Demotix/Mark Kerrison. All rights reserved.Recently 150 authors, artists, academics, journalists and politicians signed a letter which appeared in The Guardian (22 October) announcing an initiative to foster “dialogue about Israel and the Palestinians in the wider cultural and creative community”.
The Culture for Coexistence campaign was established in response to a letter which previously appeared in The Guardian (13 February) signed by some 700 artists which called for a complete cultural boycott of Israel, “until Israel respects international law and ends its colonial oppression of the Palestinians”. So while one side argues for “open dialogue and interaction (to) promote greater understanding and mutual acceptance”, the other rejects this business-as-usual approach opting instead to isolate Israel in order to force political change.
Within days a similar rift opened up within the academic community. On 27 October some 330 UK academics took out a full page advertisement in The Guardian stating they would not participate in any way with Israeli academic institutions although they would continue to work with Israeli colleagues in their individual capacities until Israel complies with international law and respects universal principles of human rights. In response Jewish Human Rights Watch took out a full page advertisement in the same newspaper deploring the move (30 October). Under the heading, “An Academic Boycott of the Jews is Not a New Idea” JHRW point to what it evidently sees as a similar move, beginning in 1933, to boycott and ultimately purge Jewish academics from German universities with the help of intellectuals like Martin Heidegger and others.
Boycotts, it seems, can only buy political effectiveness at the cost of discriminating against Israel by singling it out for sanction with all the attendant dangers this seems to pose. On the other hand, by abandoning discrimination altogether and thus forfeiting any realistic prospect of meaningful change we condemn the Palestinians to an endlessly deferred future. If the Culture for Coexistence campaign is likely to go nowhere in the short and medium term, are there grounds for justifying boycotting Israel and even subjecting it to a programme of disinvestment and sanctions (BDS)?
Boycotts demonstrate, in ways that no other form of non-violent action is able to, that Israel cannot be isolated or exempted from the consequences of its own actions.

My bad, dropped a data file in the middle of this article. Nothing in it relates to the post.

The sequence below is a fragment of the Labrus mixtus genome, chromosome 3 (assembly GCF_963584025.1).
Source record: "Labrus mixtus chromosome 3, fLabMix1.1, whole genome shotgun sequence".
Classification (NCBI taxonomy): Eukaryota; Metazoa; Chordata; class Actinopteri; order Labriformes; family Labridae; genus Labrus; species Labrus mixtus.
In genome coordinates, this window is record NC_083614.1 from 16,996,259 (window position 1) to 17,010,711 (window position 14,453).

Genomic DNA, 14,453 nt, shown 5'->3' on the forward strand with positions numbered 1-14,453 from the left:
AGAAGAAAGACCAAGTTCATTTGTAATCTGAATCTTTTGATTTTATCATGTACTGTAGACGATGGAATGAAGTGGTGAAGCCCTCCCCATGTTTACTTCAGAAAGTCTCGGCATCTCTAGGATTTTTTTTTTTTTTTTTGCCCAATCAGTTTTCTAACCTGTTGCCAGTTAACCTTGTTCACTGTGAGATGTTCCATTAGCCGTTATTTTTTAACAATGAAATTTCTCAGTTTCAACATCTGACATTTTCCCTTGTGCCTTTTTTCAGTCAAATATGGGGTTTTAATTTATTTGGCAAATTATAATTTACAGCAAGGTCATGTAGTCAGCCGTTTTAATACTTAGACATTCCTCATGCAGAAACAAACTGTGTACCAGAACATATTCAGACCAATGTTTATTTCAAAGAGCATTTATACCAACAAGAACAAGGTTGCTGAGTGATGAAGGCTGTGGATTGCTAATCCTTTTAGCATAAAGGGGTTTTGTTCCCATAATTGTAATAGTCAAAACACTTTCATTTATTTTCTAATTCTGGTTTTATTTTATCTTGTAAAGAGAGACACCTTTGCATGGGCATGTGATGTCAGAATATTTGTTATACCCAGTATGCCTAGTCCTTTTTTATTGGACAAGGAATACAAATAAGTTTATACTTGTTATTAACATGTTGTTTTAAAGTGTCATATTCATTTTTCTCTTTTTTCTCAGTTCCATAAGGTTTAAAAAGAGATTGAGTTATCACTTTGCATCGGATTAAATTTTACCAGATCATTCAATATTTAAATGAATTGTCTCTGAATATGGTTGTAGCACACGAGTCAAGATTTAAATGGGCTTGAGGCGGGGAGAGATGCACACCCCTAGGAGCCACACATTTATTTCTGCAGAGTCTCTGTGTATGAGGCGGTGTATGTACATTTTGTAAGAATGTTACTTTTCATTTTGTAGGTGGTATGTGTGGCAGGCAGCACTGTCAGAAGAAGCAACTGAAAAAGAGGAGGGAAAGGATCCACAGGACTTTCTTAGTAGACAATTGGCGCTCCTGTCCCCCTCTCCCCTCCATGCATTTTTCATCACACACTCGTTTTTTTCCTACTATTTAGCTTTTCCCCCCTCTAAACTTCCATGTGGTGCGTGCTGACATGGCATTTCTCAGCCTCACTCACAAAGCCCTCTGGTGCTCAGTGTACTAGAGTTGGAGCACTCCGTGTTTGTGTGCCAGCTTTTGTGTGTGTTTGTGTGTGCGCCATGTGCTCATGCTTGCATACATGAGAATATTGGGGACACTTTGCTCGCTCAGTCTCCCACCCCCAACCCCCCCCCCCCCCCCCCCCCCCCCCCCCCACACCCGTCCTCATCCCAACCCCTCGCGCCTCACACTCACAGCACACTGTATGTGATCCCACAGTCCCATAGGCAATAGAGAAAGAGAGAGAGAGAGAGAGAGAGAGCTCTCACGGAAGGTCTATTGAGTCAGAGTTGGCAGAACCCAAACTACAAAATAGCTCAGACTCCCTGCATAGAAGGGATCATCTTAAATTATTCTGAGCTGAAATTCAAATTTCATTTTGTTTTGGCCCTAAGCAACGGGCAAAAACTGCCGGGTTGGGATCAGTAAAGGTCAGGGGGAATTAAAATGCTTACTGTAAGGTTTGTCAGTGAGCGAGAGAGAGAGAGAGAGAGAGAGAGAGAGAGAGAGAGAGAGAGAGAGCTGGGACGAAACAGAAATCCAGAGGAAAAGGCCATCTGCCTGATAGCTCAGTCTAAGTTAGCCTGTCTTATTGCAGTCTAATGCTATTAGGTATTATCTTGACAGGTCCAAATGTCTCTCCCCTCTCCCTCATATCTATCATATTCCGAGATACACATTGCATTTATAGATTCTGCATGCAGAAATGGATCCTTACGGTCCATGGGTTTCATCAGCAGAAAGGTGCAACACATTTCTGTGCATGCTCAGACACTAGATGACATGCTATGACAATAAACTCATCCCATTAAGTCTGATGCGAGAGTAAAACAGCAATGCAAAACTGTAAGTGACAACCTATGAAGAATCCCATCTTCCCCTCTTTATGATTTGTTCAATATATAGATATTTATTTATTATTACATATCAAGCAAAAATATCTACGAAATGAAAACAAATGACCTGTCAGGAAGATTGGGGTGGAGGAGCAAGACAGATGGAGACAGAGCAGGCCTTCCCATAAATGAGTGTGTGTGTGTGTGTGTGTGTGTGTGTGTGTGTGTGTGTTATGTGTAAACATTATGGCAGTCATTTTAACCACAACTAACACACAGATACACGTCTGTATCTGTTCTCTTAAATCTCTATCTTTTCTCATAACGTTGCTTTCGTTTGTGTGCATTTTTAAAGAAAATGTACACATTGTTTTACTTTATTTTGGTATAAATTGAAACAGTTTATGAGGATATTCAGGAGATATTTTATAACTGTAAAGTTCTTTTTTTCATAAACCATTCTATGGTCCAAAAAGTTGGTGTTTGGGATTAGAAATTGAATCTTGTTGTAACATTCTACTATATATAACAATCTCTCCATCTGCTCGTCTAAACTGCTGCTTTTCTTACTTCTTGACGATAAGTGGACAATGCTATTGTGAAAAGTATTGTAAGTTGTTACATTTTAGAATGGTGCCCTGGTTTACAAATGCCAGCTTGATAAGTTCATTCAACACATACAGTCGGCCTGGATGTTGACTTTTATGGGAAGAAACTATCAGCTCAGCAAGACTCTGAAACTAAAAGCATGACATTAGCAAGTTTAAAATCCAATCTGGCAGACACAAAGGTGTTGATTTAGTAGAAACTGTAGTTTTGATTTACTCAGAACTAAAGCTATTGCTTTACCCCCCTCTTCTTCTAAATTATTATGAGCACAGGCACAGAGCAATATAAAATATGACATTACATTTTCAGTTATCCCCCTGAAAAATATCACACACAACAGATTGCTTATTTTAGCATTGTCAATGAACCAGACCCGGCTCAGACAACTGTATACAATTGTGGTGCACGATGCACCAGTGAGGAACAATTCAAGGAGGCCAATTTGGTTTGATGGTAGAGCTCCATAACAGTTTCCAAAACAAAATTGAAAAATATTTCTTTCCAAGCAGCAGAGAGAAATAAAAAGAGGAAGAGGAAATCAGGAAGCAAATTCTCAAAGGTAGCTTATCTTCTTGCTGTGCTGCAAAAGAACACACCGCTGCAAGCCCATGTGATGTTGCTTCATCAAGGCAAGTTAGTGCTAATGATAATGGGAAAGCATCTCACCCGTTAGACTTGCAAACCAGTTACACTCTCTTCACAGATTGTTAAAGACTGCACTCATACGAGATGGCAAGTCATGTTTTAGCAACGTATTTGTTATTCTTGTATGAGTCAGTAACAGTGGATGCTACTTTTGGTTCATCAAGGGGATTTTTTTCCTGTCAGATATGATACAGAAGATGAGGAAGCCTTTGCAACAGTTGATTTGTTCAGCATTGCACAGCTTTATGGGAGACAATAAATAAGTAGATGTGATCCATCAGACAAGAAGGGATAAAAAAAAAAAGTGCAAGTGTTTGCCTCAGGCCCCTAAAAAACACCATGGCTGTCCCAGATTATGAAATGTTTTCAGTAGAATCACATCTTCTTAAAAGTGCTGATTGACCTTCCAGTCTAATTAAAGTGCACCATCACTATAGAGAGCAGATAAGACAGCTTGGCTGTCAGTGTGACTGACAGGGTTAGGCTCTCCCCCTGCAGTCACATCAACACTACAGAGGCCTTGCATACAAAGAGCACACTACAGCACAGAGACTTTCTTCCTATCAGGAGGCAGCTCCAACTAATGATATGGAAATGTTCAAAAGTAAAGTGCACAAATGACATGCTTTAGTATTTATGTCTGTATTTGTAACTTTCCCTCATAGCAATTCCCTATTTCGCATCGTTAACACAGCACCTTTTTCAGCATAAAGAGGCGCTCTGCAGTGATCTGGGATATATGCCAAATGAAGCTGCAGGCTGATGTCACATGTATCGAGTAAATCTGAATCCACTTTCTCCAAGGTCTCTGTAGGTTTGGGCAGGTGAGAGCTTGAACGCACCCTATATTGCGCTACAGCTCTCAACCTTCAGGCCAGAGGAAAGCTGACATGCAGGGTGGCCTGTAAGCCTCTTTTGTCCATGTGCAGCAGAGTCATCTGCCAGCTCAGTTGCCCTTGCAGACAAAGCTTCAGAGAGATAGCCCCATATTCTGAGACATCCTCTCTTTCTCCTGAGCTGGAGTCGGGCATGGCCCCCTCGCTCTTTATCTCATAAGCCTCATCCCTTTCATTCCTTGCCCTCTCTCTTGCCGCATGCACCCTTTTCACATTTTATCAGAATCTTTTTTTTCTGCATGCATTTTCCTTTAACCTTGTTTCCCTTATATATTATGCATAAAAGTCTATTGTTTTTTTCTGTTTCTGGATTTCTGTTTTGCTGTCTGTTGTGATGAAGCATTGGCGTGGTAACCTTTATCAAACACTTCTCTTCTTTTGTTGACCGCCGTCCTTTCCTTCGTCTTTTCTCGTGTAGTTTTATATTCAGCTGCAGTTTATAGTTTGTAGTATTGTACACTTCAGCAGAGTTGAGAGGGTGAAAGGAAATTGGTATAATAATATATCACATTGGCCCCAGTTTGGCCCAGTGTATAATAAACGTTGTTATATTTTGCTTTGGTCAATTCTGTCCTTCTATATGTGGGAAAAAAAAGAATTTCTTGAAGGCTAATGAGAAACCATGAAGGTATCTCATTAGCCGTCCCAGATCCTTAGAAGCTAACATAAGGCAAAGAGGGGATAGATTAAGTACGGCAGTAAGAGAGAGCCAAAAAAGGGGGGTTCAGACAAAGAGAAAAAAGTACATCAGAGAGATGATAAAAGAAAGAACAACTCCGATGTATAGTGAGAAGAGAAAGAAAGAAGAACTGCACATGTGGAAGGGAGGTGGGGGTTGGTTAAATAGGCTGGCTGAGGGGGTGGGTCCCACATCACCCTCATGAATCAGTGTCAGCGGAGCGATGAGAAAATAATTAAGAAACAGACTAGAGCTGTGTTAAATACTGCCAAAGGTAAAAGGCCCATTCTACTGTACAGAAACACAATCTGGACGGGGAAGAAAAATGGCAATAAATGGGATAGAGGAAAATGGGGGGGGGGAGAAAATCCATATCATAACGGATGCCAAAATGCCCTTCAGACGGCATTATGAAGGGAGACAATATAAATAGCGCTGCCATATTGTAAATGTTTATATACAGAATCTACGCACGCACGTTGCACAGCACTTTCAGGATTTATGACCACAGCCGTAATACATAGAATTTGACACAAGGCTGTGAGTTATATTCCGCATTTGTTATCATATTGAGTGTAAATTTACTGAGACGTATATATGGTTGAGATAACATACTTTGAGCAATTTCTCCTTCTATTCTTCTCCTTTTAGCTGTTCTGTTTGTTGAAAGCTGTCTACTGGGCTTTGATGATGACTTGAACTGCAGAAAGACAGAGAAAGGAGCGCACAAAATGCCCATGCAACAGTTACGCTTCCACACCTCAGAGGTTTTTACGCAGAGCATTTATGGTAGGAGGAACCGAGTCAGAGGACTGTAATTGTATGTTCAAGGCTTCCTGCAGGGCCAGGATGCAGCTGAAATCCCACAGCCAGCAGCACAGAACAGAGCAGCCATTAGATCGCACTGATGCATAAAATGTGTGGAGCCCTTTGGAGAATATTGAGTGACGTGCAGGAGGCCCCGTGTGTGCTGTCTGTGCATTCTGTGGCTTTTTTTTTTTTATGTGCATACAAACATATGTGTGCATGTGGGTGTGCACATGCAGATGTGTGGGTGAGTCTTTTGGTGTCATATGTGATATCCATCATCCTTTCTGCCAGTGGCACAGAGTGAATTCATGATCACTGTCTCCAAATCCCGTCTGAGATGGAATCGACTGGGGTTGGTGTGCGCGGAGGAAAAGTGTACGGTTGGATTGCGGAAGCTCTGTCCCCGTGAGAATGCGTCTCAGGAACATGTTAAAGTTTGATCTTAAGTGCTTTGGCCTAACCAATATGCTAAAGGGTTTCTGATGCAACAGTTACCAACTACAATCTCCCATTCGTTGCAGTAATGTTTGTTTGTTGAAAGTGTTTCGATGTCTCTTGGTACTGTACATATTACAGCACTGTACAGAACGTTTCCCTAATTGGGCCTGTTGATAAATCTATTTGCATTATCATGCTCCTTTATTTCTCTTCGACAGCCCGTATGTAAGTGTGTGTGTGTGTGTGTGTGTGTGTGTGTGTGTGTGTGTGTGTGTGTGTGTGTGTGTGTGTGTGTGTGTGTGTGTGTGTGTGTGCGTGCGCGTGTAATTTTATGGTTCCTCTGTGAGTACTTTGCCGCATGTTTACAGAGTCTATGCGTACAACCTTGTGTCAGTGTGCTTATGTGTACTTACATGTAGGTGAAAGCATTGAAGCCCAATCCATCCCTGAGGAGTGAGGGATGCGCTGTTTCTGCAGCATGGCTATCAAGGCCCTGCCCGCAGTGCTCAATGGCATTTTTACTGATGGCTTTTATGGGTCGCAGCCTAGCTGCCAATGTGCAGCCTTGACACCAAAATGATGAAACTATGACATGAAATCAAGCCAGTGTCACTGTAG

BDS has been a live issue for some time provoking considerable discussion and debate both for and against. Objections have centred on what appears to be an essential inconsistency in singling Israel out in this way although I have to say that these objections have been effectively answered by Lorna Finlayson, Martin Shaw and others. My purpose here is not to continue this debate or evaluate the case for cultural cooperation, which is anyway quite weak in my view and even counter-productive. Even those initiatives that agree to disagree about politics in the vain hope that something better will come along as a result of their actions only make a bad situation worse by providing tacit support to the regime. What follows is an attempt to make a case for BDS by other means.
When Israeli prime minister Benjamin Netanyahu claimed in an address to the World Zionist Congress in Jerusalem on 20 October that the Palestinian Grand Mufti of Jerusalem Haj Amin al-Husseini had suggested the genocide of the Jews to Adolf Hitler in 1941 it was noteworthy not because it has no basis in fact, but because it tells us about the centrality of Jewish history to the mind-set of the political leadership in Israel.
For the Israeli writer David Grossman, the traumas of Jewish history and the Holocaust figure so significantly in Netanyahu’s mind and consciousness they dam up the present behind the past, causing it to become stagnant, fetid and looming with danger as a consequence. For Grossman, “Skilfully, with sharp flashes of rhetoric and overwhelming powers of persuasion, (Netanyahu) has learned how to snare the majority of the Israeli population within a labyrinth constructed of echoes and the true facts of reality”. When Netanyahu recently compared the EU’s modest proposal to label products from illegal Israeli settlements in the occupied Palestinian territories to Nazi-era policies—“We remember history and we remember what happened when the products of Jews were labelled in Europe”—it illustrates very well his ability to mix and stir, “the true dangers facing Israel with the echoes of Holocaust traumas”.